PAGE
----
Jesus said, “Therefore go and make disciples of all the nations, baptizing them in the name of the Father and the Son and the Holy Spirit. Teach these new disciples to obey all the commands I have given you” (Mathew 28: 19, 20, NLT).
Jesus’ commandment is clear, unequivocal, and non-negotiable. What is more important to our God-ordained mission than making disciples? Nothing! Stated in the present active imperative, making disciples is an ongoing expectation. It is not bracketed by time, location, circumstance, or individual status. Every Christian at all times, in all places, and in all circumstances is to follow this command.
It is of interest that Jesus’ words are descriptive—commanding us what we must do—but not prescriptive—describing explicitly how we are to make disciples. Of course, we have his example and the example of the disciples and apostles as models. We also have principles set forth in the Bible. While following the examples set before us and adhering to biblical principles, we still need some flexibility in how we can make disciples. On the one hand, every disciple maker has unique spiritual gifts, talents, and levels of spiritual maturity. On the other hand, every new disciple begins discipleship at a unique place spiritually, responds differently to various inputs, and progresses in an individualized manner.
In a recent blog post, Bob Logan reports some observations based on the work of one of his colleagues: (a) most leaderships problems are actually discipleship problems and (b) most of the qualities of effective leaders are the qualities of disciples. Therefore, in order to develop effective leaders, we need to put first things first: make effective disciples; then develop competent leaders. These observations are sobering. Given the ineptitude of many of our leaders, these findings suggest that we fall short in carrying out our discipleship mandate. They also remind us of the challenge as well as opportunity we have to carry out this Great Commission.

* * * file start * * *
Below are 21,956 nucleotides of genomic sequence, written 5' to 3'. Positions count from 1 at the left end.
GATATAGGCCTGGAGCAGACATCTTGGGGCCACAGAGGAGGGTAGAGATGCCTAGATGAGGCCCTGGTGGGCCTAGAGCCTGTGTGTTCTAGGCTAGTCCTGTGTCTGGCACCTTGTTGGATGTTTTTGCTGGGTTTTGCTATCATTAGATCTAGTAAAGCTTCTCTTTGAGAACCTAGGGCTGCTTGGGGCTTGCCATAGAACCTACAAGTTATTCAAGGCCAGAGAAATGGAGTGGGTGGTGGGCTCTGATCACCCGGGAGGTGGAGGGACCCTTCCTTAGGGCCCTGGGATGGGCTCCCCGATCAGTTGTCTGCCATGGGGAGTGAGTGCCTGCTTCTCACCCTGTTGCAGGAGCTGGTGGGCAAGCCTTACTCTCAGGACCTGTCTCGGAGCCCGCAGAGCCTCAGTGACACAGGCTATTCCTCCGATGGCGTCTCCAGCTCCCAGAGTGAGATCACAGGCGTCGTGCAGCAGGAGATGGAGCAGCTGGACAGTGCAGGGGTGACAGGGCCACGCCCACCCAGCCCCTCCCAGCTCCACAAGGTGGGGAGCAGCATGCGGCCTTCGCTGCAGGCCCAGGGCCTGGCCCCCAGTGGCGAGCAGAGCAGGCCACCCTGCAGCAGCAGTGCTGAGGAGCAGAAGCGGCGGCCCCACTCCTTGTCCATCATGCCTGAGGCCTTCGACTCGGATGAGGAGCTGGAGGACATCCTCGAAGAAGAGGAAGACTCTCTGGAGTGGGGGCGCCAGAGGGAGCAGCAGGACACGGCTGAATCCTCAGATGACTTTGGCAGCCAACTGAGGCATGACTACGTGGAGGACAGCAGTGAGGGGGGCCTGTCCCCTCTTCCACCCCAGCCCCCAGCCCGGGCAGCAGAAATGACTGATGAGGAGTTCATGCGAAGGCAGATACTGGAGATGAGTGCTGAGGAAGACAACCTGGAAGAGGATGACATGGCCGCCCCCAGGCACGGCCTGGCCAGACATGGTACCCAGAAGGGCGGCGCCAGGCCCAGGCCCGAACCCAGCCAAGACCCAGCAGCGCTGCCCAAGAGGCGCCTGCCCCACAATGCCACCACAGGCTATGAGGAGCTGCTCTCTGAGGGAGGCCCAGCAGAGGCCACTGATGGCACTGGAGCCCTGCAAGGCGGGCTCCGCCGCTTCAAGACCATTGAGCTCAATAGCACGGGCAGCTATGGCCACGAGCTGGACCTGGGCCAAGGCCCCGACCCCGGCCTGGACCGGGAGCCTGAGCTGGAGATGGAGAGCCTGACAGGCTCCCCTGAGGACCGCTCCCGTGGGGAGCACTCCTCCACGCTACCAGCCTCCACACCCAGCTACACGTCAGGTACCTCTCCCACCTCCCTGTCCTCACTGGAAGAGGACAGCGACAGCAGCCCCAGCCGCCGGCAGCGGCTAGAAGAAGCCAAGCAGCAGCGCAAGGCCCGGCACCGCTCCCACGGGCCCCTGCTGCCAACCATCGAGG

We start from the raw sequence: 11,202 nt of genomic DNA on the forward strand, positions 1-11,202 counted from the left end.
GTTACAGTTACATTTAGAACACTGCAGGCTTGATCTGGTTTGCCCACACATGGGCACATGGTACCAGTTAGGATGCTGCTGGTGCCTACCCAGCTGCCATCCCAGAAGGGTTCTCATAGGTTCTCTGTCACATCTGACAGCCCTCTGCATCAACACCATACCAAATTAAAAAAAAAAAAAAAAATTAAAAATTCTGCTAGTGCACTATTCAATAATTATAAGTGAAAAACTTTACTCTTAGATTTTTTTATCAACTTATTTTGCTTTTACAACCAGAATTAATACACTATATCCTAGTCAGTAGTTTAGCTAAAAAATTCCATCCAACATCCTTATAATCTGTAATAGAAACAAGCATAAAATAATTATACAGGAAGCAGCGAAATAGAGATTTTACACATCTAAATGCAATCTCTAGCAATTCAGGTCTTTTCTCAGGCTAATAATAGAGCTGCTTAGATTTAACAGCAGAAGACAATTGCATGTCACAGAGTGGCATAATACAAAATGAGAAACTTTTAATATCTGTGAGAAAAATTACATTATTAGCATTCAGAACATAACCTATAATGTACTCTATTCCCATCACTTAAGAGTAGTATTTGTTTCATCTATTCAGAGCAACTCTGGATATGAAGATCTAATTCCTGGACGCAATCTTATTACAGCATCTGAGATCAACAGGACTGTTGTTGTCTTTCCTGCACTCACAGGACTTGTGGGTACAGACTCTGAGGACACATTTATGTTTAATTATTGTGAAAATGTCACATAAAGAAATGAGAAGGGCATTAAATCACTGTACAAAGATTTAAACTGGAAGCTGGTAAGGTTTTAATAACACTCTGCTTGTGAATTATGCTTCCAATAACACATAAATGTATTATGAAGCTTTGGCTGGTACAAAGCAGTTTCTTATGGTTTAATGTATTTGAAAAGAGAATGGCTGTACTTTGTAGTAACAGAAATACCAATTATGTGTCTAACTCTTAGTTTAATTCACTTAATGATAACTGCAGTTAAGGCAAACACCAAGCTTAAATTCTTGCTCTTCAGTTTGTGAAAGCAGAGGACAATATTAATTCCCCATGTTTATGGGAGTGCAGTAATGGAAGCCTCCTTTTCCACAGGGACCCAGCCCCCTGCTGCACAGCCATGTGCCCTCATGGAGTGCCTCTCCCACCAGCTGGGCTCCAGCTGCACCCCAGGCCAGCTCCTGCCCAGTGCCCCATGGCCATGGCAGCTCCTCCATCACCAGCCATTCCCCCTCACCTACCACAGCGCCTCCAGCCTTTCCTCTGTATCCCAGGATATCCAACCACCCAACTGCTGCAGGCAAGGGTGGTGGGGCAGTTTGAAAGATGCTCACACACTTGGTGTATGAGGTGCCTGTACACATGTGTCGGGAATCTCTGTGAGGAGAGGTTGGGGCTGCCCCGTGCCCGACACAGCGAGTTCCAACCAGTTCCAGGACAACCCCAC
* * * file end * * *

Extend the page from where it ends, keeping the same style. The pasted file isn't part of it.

So here is a question. How do we use our freedom in Christ (Galatians 5:1) and its corresponding flexibility to make disciples? Somehow we must model the examples set before us and adhere to the principles provided for us, while authenticating our uniqueness and ministering to each disciple as an individual? I wonder if some of the programs we call discipleship are overly inflexible, bounded, and ensnared. Does one size of discipleship fit every time, location, circumstance, and individual? I don’t think this is what the Bible teaches. Remember Paul’s testimony: “Yes, I try to find common ground with everyone, doing everything I can to save some” (I Corinthians 9: 23, NLT).
We need conversation on how disciple makers as unique individuals find common ground with new disciples as unique individuals. I hope to participate in the conversation.